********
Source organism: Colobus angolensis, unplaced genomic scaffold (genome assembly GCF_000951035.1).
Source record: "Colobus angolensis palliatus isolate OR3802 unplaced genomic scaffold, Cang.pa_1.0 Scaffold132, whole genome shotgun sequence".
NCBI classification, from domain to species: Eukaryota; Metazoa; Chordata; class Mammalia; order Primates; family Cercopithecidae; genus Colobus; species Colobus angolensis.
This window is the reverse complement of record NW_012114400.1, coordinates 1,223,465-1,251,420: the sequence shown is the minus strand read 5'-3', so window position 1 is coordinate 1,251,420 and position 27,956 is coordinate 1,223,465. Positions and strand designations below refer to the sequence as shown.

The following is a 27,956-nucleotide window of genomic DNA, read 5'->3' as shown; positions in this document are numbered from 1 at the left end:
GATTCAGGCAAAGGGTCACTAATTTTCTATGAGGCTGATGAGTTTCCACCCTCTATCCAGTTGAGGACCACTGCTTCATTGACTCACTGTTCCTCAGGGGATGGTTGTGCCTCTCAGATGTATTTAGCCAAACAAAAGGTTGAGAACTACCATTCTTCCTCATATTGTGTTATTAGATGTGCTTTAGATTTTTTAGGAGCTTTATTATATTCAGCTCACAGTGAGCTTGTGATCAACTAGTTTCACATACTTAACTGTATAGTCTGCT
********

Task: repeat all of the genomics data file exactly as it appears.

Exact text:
Source organism: Colobus angolensis, unplaced genomic scaffold (genome assembly GCF_000951035.1).
Source record: "Colobus angolensis palliatus isolate OR3802 unplaced genomic scaffold, Cang.pa_1.0 Scaffold132, whole genome shotgun sequence".
NCBI classification, from domain to species: Eukaryota; Metazoa; Chordata; class Mammalia; order Primates; family Cercopithecidae; genus Colobus; species Colobus angolensis.
This window is the reverse complement of record NW_012114400.1, coordinates 1,223,465-1,251,420: the sequence shown is the minus strand read 5'-3', so window position 1 is coordinate 1,251,420 and position 27,956 is coordinate 1,223,465. Positions and strand designations below refer to the sequence as shown.

The following is a 27,956-nucleotide window of genomic DNA, read 5'->3' as shown; positions in this document are numbered from 1 at the left end:
GATTCAGGCAAAGGGTCACTAATTTTCTATGAGGCTGATGAGTTTCCACCCTCTATCCAGTTGAGGACCACTGCTTCATTGACTCACTGTTCCTCAGGGGATGGTTGTGCCTCTCAGATGTATTTAGCCAAACAAAAGGTTGAGAACTACCATTCTTCCTCATATTGTGTTATTAGATGTGCTTTAGATTTTTTAGGAGCTTTATTATATTCAGCTCACAGTGAGCTTGTGATCAACTAGTTTCACATACTTAACTGTATAGTCTGCT